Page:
9 Navratri Different Celebrations In 9 Different States Across India 2018
Navratri – Born and raised in a metropolitan city like Mumbai, I had a lot friends from various diverse cultural backgrounds. Hence I know a lot about each culture’s background, be it a bengali or a gujju. One fine evening, while walking down the c-shaped Marine Drive, with a bunch of my friends, I curiously asked them, “Is Navratri a Gujarati thing?”. Until now, I thought Navratri was a Gujarati tradition. This started a long conversation on the picturesque promenade of Marine Drive on how these 9 days of festivities were celebrated across the different states of India. Despite the same basic background story – Good Winning over the Evil – each state celebrated the festival; Navratri – The Nine Sacred Nights differently in its own way.
Given below is how each states celebrates in its own way:
Navratri Celebrated in 9 Different States
In the state of Maharashtra, Navratri symbolizes new beginnings for Maharashtrians. Hence this is considered to be an auspicious time for buying property or signing new business deals. On this festival, married women invites their married friends over their homes; they apply haldi (turmeric) and kumkum (combination of dried turmeric and slaked lime and hence the yellow color is turned to red color) on their forehead and exchange gifts with each other. Same like Gujarat, all the nine nights is celebrated with garba and dandiya. (these are a form of traditional dance originated in Gujarat)
Have you ever been to Gujarat on Navratri ? If not, you must definitely give it a go. The sounds of dandiya sticks and dhol will be echoing in your ears all over the city during these nine days. The people in the state observe fast and worship the Goddesses Shakti. During the evening, a garbi (an earthern pot consisting of diyas which symbolizes the source of life) is used for the evening aarti, followed by the traditional dance of Gujarat; the garba and dandiya performed by both men and women.
West Bengal, Assam and Bihar
In the Eastern states of India; West Bengal, Assam, Bihar – the last four days of Navratri are celebrated as Durga Puja called Saptami, Ashthami, Navami, Dashami (7th, 8th, 9th and 10th day respectively). Durga Puja is a popular festival celebrated in the Eastern states of India; West Bengal, Assam, Bihar. It is celebrated in a loud and spectacular style. It is said that the festival celebrates the victory of Goddess Durga over the evil demon Mahishasura.
In Karnataka, Navratri is known as Nadahabba and is celebrated in the same exact way as how it was celebrated in the year 1610 by the great Vijayanagara dynasty. The tenth day of Navratri; Vijayadashami, is celebrated for the victory of the good over the evil. It is the same story of how Goddess Shakti killed the demon Mahishasura. In the state of Mysore, ironically, the original name was Mahishasurana Ooru (Kannada) which literally means Mahishasura’s Country. Mahishasura was an asura (demon king) who could assume the form of both human and buffalo (mahisha). Hence, the name of this place – Mahishuru, the city of demon Mahisha. On the tenth day, people march elephants on the streets and various kinds of exhibitions and fairs take place all over the state.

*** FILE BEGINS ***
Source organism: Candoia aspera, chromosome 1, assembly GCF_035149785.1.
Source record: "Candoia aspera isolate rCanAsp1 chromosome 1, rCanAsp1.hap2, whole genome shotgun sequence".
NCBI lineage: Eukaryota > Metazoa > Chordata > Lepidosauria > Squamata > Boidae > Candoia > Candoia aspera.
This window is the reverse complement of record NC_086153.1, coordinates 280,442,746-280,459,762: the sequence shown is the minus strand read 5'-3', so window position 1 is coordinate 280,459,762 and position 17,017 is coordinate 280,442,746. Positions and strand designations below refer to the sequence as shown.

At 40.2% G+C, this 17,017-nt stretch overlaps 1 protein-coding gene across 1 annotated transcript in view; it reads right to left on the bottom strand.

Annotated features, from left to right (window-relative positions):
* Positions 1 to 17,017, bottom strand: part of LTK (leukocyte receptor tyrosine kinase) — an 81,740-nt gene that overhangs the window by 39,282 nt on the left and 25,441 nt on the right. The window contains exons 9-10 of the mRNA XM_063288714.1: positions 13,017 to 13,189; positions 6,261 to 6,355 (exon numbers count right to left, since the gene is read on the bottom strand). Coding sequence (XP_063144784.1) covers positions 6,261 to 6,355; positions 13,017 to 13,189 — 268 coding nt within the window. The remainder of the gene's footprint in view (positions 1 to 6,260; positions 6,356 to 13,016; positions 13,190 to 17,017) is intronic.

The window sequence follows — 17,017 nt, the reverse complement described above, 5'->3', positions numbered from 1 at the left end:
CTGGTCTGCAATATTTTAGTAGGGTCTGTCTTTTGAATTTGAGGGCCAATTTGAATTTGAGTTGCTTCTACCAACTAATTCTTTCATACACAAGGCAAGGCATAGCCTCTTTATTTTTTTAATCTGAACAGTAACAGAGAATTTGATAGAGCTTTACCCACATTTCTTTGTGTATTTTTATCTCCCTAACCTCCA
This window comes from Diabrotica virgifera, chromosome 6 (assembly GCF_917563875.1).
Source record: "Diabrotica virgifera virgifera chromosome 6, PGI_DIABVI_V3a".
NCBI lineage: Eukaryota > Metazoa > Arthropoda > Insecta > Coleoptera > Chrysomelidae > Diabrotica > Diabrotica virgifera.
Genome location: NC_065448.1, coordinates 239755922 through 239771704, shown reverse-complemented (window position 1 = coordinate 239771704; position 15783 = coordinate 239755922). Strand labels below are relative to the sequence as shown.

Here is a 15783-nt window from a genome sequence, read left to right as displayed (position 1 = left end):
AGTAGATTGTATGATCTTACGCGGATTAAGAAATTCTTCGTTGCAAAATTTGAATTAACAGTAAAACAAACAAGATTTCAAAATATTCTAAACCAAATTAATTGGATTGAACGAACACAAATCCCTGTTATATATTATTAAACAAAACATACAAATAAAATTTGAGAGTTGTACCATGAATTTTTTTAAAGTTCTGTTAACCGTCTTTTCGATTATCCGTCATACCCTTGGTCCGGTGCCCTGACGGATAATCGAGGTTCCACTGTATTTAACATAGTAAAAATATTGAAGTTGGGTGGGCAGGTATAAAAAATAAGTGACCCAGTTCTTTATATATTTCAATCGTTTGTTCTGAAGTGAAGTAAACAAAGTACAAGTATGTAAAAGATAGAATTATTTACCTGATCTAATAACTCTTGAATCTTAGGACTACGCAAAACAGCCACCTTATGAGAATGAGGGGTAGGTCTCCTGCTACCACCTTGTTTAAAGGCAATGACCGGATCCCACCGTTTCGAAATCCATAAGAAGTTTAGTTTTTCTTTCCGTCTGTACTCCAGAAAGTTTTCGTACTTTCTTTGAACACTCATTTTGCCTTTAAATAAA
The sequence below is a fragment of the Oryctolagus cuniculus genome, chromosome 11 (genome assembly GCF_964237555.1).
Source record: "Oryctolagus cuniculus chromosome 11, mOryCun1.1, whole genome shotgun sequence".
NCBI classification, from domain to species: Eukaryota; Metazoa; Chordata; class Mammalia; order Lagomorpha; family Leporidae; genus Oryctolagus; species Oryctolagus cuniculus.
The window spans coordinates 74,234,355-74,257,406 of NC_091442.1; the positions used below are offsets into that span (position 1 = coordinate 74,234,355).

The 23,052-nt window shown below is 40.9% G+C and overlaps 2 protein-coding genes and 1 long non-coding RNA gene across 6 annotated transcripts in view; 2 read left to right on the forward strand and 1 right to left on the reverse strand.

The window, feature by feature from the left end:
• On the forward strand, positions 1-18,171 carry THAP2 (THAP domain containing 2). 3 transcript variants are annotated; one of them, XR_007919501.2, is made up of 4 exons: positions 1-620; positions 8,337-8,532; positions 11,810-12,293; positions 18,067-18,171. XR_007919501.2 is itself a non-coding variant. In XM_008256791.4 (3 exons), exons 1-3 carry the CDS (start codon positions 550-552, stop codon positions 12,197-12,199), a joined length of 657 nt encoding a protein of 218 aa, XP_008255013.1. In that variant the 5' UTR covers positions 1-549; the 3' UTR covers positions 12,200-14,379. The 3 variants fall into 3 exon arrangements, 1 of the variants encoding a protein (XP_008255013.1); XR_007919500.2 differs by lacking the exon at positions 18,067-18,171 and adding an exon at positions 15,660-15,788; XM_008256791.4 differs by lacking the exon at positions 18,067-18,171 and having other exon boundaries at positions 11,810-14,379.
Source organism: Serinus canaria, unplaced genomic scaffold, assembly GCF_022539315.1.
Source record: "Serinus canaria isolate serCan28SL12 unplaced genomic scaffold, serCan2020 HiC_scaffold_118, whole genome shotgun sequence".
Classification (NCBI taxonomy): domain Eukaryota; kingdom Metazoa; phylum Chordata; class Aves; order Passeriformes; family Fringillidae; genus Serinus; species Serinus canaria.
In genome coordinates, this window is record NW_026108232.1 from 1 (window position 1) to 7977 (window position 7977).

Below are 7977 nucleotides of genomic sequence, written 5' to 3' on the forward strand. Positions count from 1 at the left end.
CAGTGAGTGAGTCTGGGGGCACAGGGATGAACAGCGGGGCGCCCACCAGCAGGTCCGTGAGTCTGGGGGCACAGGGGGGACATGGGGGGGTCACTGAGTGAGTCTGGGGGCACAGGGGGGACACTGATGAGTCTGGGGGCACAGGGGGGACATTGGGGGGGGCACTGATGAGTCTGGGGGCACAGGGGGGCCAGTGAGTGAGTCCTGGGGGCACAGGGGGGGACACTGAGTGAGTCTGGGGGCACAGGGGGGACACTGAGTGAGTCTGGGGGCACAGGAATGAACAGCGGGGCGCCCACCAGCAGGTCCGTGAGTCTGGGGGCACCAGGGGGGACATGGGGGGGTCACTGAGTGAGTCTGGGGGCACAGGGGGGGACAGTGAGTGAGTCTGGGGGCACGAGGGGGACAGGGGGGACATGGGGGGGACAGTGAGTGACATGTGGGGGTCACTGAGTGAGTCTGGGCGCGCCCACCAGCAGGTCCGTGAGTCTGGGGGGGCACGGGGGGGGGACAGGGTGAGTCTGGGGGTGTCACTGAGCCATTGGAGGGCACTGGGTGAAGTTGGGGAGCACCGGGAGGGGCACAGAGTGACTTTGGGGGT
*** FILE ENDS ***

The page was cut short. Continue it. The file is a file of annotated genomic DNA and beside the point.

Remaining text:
In the Southern state of India; Kerala, Navratri is associated with education (knowledge). Same as all other states on how this festive marks the victory of good over evil, the people of Kerala, consider these nine days to be auspicious for learning or starting something new in life. During the last three days, devotees worship Goddess Saraswati (Goddess of Knowledge, Light, Truth) and place books next to the idol for worship. On the tenth day, Vijayadashmi, aarti is shown to the idol and the books kept.
In Tamil Nadu, just like other states, they worship the Goddesses Durga, Saraswati and Laxmi. Of the nine days, three days each are dedicated to each of the goddesses. Relatives are invited in the evening and gifts are exchanged. Married women are given bangles and other various ornaments. The most fascinationg ritul Golu also called Navratri Kolu of displaying decorated dolls and figurines in houses. These displays are typically thematic, narrating a legend from a Hindu text or a secular cultural issue. They are typically made by rural artisans from clay and local materials then painted brightly. They are generally arranged in an odd number of padis (tiers) to tell a story.
In Punjab, most of the people observe fast for the first seven days of Navratri, worshiping all the reincarnated forms of Goddess Shakti. Every night the devotees gather along to sing the religious bhajans. On the eight and the ninth day, fasts are broken by inviting nine young girls from the neighbourhood, where they are honoured with gifts in the form of money and food. These girls are considered to be a incarnation of nine different forms of Goddess Shakti.
In Andhra Pradesh, during these nine auspicious days, the devotees worship Goddess Maha Gauri (Goddess representing womanhood). During this time, woman worship the goddess keeping flower stacks in a traditional style and perform pooja. On the end of Navratri, this flower stack is set afloat on a nearby lake or any other water body.
In Himachal Pradesh, the celebrations take place on the tenth day. Unlike other states in India, their celebrations starts, when it ends for all of us. This celebrations is known as Kullu Dussehra it marks the return of Lord Rama to Ayodhya from the 14 years of forest exile. During the nine days, the local Hindu families present in the state, get together and worship the Goddess Durga.
Were you excited about the different culture and rituals performed by these different states across India ? How about experiencing each culture every year ? This year I’m traveling to the God’s Own Country; Kerala. Where would you be traveling ? Let us know in the comments below.